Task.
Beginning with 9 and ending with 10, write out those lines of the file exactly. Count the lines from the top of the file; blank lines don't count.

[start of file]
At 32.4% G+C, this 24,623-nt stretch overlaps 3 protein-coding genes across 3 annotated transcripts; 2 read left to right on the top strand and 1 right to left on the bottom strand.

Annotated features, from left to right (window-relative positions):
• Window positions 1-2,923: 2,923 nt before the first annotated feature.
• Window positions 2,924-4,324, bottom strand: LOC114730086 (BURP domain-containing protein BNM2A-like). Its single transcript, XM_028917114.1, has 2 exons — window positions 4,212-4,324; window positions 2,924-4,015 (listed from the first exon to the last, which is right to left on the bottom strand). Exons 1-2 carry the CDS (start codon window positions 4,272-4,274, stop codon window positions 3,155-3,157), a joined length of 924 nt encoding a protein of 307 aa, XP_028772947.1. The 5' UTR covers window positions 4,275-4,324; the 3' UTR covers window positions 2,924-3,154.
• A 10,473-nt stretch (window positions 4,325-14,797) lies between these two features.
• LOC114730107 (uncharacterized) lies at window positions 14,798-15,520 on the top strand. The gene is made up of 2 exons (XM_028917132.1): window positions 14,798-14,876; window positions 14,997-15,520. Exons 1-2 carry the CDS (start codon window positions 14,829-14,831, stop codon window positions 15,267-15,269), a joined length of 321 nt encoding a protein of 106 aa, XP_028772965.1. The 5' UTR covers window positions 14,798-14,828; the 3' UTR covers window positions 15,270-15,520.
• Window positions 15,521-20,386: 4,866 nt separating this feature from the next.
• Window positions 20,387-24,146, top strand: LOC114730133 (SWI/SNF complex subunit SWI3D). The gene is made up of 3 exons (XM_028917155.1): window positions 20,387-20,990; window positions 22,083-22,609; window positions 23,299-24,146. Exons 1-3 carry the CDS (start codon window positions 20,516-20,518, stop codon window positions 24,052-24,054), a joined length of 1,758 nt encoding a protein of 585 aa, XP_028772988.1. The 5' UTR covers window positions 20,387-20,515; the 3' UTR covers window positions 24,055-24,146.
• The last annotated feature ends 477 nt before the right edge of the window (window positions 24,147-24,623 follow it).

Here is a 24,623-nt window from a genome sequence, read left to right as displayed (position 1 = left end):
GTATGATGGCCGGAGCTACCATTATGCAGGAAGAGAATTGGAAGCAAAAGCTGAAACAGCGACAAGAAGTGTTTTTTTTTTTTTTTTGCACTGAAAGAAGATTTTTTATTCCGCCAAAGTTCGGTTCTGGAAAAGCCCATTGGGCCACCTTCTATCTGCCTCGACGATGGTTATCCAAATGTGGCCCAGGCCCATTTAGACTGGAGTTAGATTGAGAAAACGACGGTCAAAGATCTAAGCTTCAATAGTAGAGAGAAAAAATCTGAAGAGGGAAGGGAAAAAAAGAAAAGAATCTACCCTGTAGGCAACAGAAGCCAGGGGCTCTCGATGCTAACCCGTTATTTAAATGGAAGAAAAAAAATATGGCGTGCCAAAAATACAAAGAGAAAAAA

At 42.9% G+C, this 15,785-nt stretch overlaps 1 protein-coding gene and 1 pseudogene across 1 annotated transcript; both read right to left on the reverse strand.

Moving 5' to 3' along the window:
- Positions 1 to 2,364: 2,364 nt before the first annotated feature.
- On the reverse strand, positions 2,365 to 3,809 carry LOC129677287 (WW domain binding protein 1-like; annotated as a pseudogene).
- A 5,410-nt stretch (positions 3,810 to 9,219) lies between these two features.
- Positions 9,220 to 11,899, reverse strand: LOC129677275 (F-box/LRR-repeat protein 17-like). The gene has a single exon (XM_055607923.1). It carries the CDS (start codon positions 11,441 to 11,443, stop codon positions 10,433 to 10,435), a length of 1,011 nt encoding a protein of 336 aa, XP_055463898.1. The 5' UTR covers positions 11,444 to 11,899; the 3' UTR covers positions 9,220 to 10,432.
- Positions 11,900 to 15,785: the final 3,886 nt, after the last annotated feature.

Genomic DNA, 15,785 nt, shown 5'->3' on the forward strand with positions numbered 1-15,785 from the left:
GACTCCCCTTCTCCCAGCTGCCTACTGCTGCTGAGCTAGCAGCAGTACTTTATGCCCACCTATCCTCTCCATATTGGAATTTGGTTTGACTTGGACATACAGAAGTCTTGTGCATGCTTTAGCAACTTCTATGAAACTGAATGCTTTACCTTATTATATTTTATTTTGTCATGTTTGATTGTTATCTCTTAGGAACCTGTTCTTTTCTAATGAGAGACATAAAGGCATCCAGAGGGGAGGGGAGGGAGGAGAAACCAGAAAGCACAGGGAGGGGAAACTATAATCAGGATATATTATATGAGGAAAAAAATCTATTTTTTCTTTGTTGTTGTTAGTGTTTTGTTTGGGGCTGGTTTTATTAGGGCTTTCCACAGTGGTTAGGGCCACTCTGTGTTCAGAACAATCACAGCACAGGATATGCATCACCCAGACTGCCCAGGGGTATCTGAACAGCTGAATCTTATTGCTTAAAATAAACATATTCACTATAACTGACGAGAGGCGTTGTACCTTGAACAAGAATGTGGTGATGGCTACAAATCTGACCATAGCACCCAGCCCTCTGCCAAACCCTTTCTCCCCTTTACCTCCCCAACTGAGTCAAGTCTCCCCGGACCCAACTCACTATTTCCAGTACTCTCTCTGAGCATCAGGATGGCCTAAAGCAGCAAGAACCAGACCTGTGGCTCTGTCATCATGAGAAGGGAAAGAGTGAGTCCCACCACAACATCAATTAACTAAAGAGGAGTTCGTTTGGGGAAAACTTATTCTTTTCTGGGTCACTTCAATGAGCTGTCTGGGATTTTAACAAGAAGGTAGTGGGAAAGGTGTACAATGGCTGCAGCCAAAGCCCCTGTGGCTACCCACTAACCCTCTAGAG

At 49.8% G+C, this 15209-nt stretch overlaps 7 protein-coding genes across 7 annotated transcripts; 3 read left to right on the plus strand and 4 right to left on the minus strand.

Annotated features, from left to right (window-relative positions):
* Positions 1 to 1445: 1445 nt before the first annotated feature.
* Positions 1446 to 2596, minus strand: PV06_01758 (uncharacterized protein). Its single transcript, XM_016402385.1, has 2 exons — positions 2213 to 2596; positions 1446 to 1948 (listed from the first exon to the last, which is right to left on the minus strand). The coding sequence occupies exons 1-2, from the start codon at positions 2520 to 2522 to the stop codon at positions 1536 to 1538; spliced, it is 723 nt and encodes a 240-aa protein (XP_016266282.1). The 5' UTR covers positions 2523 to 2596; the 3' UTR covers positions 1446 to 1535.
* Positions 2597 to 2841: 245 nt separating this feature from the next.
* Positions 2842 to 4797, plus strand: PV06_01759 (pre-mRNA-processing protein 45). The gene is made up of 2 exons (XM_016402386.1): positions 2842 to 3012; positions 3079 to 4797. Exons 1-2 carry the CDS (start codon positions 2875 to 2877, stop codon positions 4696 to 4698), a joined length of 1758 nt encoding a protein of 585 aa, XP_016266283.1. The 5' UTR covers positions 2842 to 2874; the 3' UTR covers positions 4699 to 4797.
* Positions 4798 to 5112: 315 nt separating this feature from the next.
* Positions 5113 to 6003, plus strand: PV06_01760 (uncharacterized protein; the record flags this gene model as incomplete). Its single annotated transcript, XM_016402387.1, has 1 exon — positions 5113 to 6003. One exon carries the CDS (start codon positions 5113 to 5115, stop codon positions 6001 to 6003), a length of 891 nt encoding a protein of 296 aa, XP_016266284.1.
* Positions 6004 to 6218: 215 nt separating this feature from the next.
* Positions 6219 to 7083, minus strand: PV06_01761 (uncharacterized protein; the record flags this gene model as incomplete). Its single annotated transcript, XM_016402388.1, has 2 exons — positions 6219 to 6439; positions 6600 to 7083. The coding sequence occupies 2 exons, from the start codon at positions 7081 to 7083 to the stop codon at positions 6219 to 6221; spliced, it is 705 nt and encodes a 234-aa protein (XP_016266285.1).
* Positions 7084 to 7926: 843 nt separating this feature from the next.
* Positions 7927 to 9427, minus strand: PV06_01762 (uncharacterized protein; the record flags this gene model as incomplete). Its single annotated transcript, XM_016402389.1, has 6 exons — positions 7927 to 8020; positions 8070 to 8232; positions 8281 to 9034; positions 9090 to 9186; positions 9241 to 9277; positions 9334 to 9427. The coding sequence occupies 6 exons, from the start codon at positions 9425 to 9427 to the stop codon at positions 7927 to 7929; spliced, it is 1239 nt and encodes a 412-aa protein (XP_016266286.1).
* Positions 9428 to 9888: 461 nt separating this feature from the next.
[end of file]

• The last annotated feature ends 477 nt before the right edge of the window (window positions 24,147-24,623 follow it).

Here is a 24,623-nt window from a genome sequence, read left to right as displayed (position 1 = left end):